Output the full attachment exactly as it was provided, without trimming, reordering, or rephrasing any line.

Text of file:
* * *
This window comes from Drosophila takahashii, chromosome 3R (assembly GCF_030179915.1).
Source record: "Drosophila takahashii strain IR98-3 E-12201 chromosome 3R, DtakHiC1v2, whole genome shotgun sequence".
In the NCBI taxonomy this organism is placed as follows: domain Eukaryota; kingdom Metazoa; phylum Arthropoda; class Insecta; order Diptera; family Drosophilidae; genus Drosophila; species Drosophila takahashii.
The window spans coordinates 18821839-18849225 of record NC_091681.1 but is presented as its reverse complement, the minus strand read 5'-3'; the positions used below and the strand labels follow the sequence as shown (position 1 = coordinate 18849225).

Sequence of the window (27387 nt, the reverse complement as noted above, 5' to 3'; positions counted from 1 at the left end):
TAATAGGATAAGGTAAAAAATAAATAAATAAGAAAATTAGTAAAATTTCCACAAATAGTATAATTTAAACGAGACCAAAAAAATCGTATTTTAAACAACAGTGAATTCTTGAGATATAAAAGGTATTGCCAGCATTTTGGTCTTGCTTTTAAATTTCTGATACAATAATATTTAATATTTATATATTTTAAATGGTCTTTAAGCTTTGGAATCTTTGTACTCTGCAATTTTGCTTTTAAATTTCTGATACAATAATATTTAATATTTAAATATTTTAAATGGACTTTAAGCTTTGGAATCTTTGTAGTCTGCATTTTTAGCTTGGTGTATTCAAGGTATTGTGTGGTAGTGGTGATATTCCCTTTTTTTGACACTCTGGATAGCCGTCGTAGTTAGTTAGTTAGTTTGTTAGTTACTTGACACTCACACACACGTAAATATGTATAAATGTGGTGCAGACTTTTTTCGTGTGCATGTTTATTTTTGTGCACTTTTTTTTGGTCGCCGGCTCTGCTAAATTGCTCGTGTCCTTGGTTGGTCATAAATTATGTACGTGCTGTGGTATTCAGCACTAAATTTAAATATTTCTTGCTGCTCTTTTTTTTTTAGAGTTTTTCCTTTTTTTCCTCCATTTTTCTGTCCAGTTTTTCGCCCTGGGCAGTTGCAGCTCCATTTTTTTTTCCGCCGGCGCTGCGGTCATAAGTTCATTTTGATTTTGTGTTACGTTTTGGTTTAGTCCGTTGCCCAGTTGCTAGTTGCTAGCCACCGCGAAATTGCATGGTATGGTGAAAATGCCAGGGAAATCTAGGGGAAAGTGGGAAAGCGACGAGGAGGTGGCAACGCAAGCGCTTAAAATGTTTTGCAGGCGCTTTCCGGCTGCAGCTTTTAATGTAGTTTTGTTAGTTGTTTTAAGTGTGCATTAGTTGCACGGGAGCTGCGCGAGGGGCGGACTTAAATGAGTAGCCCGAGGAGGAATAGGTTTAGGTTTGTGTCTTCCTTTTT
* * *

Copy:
This window comes from Drosophila takahashii, chromosome 3R (assembly GCF_030179915.1).
Source record: "Drosophila takahashii strain IR98-3 E-12201 chromosome 3R, DtakHiC1v2, whole genome shotgun sequence".
In the NCBI taxonomy this organism is placed as follows: domain Eukaryota; kingdom Metazoa; phylum Arthropoda; class Insecta; order Diptera; family Drosophilidae; genus Drosophila; species Drosophila takahashii.
The window spans coordinates 18821839-18849225 of record NC_091681.1 but is presented as its reverse complement, the minus strand read 5'-3'; the positions used below and the strand labels follow the sequence as shown (position 1 = coordinate 18849225).

Sequence of the window (27387 nt, the reverse complement as noted above, 5' to 3'; positions counted from 1 at the left end):
TAATAGGATAAGGTAAAAAATAAATAAATAAGAAAATTAGTAAAATTTCCACAAATAGTATAATTTAAACGAGACCAAAAAAATCGTATTTTAAACAACAGTGAATTCTTGAGATATAAAAGGTATTGCCAGCATTTTGGTCTTGCTTTTAAATTTCTGATACAATAATATTTAATATTTATATATTTTAAATGGTCTTTAAGCTTTGGAATCTTTGTACTCTGCAATTTTGCTTTTAAATTTCTGATACAATAATATTTAATATTTAAATATTTTAAATGGACTTTAAGCTTTGGAATCTTTGTAGTCTGCATTTTTAGCTTGGTGTATTCAAGGTATTGTGTGGTAGTGGTGATATTCCCTTTTTTTGACACTCTGGATAGCCGTCGTAGTTAGTTAGTTAGTTTGTTAGTTACTTGACACTCACACACACGTAAATATGTATAAATGTGGTGCAGACTTTTTTCGTGTGCATGTTTATTTTTGTGCACTTTTTTTTGGTCGCCGGCTCTGCTAAATTGCTCGTGTCCTTGGTTGGTCATAAATTATGTACGTGCTGTGGTATTCAGCACTAAATTTAAATATTTCTTGCTGCTCTTTTTTTTTTAGAGTTTTTCCTTTTTTTCCTCCATTTTTCTGTCCAGTTTTTCGCCCTGGGCAGTTGCAGCTCCATTTTTTTTTCCGCCGGCGCTGCGGTCATAAGTTCATTTTGATTTTGTGTTACGTTTTGGTTTAGTCCGTTGCCCAGTTGCTAGTTGCTAGCCACCGCGAAATTGCATGGTATGGTGAAAATGCCAGGGAAATCTAGGGGAAAGTGGGAAAGCGACGAGGAGGTGGCAACGCAAGCGCTTAAAATGTTTTGCAGGCGCTTTCCGGCTGCAGCTTTTAATGTAGTTTTGTTAGTTGTTTTAAGTGTGCATTAGTTGCACGGGAGCTGCGCGAGGGGCGGACTTAAATGAGTAGCCCGAGGAGGAATAGGTTTAGGTTTGTGTCTTCCTTTTT